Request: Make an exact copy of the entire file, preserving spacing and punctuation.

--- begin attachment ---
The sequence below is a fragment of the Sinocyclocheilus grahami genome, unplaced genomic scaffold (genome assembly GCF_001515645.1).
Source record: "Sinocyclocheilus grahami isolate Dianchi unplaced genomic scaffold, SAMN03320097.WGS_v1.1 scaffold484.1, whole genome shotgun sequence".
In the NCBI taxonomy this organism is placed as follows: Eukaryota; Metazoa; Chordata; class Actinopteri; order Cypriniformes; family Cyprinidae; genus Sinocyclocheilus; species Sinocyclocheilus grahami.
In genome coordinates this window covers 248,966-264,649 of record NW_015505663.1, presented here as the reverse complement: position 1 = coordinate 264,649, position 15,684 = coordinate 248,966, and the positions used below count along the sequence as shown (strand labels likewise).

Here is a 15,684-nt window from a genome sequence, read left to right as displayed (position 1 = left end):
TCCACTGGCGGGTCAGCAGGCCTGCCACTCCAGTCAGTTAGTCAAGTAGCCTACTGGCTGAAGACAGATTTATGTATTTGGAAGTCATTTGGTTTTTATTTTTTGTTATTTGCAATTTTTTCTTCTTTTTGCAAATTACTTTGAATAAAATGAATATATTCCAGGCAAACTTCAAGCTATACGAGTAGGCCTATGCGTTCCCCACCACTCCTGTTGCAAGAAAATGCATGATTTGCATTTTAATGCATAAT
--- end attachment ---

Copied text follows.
The sequence below is a fragment of the Sinocyclocheilus grahami genome, unplaced genomic scaffold (genome assembly GCF_001515645.1).
Source record: "Sinocyclocheilus grahami isolate Dianchi unplaced genomic scaffold, SAMN03320097.WGS_v1.1 scaffold484.1, whole genome shotgun sequence".
In the NCBI taxonomy this organism is placed as follows: Eukaryota; Metazoa; Chordata; class Actinopteri; order Cypriniformes; family Cyprinidae; genus Sinocyclocheilus; species Sinocyclocheilus grahami.
In genome coordinates this window covers 248,966-264,649 of record NW_015505663.1, presented here as the reverse complement: position 1 = coordinate 264,649, position 15,684 = coordinate 248,966, and the positions used below count along the sequence as shown (strand labels likewise).

Here is a 15,684-nt window from a genome sequence, read left to right as displayed (position 1 = left end):
TCCACTGGCGGGTCAGCAGGCCTGCCACTCCAGTCAGTTAGTCAAGTAGCCTACTGGCTGAAGACAGATTTATGTATTTGGAAGTCATTTGGTTTTTATTTTTTGTTATTTGCAATTTTTTCTTCTTTTTGCAAATTACTTTGAATAAAATGAATATATTCCAGGCAAACTTCAAGCTATACGAGTAGGCCTATGCGTTCCCCACCACTCCTGTTGCAAGAAAATGCATGATTTGCATTTTAATGCATAAT